"One of my brothers was driving, and he started talking to Unitas," Art Rooney Jr. said. "After they pulled away, my father said, 'Who was that?' When he heard it was Unitas, he asked my brother to catch up to him. At the next light, my father called out, 'Hey, Unitas!' John said, 'Oh, hi, Mr. Rooney.' And my dad said, 'I hope you become the greatest football player in the world.' Then my dad turned around and gave Kiesling a dirty look."
Cleveland Browns coach Paul Brown had told Unitas he might be invited to training camp in 1956. But Colts general manager Don Kellett phoned in February, and Unitas came to Baltimore for a tryout at Clifton Park in May. He tried out with one of his teammates from the Bloomfield Rams, a former Wake Forest lineman named Jim Deglau.
"Unitas' uncle told him not to come," Deglau recalled. "His uncle was worried that if he came down and the Colts passed on him, it would look bad."
How the Colts heard about Unitas later became a source of controversy. Kellett said he came across Unitas' name on a waiver list and "it rang a bell." Colts coach Weeb Ewbank said he received a letter from a fan of the Bloomfield Rams. Chuck "Bear" Rogers said his wife wrote the Colts about Unitas.
However it happened, Unitas and Deglau soon found themselves motoring to Baltimore. Rogers said he loaned them the gas money for the trip. Deglau said he and Unitas "dug into our pockets" to pay for the trip.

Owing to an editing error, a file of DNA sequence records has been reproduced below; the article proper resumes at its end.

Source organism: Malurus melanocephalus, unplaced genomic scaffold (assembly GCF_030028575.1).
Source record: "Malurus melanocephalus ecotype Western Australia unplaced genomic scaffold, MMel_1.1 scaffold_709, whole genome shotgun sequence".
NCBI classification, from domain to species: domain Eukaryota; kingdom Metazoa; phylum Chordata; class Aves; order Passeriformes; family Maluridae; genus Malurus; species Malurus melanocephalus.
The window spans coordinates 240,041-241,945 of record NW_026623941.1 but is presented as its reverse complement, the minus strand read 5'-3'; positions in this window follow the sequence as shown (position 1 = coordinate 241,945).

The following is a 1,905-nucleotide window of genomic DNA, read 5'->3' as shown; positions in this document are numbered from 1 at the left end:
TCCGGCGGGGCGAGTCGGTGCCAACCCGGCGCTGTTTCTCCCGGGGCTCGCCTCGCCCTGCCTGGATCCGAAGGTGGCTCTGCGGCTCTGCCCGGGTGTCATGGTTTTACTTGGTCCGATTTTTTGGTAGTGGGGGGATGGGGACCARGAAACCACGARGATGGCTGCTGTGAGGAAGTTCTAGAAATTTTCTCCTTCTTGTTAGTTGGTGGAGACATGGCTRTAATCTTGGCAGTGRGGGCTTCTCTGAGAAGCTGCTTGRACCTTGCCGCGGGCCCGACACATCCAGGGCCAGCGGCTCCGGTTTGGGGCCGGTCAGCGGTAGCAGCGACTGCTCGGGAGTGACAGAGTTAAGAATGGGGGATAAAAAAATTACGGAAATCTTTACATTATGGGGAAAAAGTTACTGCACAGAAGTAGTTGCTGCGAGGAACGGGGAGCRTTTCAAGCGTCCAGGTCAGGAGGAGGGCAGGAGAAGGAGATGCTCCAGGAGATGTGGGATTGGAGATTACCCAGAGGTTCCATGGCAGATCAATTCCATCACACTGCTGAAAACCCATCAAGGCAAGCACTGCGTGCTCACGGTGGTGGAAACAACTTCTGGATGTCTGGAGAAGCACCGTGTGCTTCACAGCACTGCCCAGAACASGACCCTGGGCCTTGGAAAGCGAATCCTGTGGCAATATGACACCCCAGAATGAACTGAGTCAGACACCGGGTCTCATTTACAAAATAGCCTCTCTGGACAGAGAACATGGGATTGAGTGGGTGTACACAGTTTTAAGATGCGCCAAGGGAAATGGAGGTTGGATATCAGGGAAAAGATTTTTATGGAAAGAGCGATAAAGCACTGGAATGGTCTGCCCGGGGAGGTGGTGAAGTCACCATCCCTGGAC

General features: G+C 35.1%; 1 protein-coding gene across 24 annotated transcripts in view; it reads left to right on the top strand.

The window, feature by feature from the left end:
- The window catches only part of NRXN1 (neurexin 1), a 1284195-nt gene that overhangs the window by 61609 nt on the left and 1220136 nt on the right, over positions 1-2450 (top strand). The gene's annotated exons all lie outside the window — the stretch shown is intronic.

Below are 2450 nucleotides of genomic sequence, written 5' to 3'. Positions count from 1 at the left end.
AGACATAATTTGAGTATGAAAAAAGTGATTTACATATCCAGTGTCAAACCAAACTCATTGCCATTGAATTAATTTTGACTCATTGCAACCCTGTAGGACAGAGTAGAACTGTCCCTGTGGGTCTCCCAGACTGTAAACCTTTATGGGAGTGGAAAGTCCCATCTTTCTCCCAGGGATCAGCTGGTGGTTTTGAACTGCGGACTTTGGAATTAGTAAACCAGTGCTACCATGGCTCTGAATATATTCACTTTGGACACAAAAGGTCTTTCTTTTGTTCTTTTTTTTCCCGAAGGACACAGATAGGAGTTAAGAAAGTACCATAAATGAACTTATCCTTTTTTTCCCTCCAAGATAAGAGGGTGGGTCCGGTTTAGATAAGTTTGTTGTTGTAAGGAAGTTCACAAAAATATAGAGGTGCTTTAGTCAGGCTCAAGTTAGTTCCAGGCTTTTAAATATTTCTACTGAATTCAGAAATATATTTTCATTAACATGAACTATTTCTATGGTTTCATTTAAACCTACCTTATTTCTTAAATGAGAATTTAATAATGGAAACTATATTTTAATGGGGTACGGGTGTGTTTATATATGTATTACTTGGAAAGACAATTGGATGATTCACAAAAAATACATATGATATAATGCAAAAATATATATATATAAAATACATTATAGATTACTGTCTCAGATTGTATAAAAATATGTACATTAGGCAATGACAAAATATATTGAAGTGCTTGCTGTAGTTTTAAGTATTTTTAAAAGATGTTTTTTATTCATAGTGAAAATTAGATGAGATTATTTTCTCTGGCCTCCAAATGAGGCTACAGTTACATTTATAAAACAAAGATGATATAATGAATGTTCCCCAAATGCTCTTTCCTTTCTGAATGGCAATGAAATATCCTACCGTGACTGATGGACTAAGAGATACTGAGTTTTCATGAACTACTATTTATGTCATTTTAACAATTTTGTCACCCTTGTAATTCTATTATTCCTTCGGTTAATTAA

"We went down one afternoon, slept somewhere, got up the next morning and worked out," Deglau said. "John got a job out of it."
Did he ever.
Within months, he had replaced injured George Shaw as the Colts' starting quarterback.
Within three years, he had led the Colts to an NFL championship.
Within five years, he was regarded as football's finest quarterback.
'Yep, that's John'
In Mount Washington, at Louisville and in Bloomfield, his family, friends and former teammates and classmates watched in amazement and cheered.
"There was only one guy in Mount Washington who had said John was going to make it big, a guy named Bob Joseph," recalled Joe Chilleo, Unitas' high school classmate. "We all told Bob he was crazy. Then we ran into him after John was with the Colts and he said, 'I told you Unitas was going to make it!' "
Unitas was, of course, infinitely more polished and adept than he had been at St. Justin. Yet in many ways, he was no different. Tough. Accurate. Poised.
"Didn't look like a star until the game started," his sister Shirley said.
"When they started writing about what he was like with the Colts, we read it and said, 'Yep, that's John,' " said Ron Petrelli, his teammate at St. Justin.
He was still the quiet, hard-nosed, hard-luck kid who had shoveled coal, grown up without a father, taken a beating on dusty fields and attended the only college that wanted him.
But his luck had changed.
Against towering odds, his seventh-grade dream had come true.
Sun researcher Paul McCardell contributed to this article.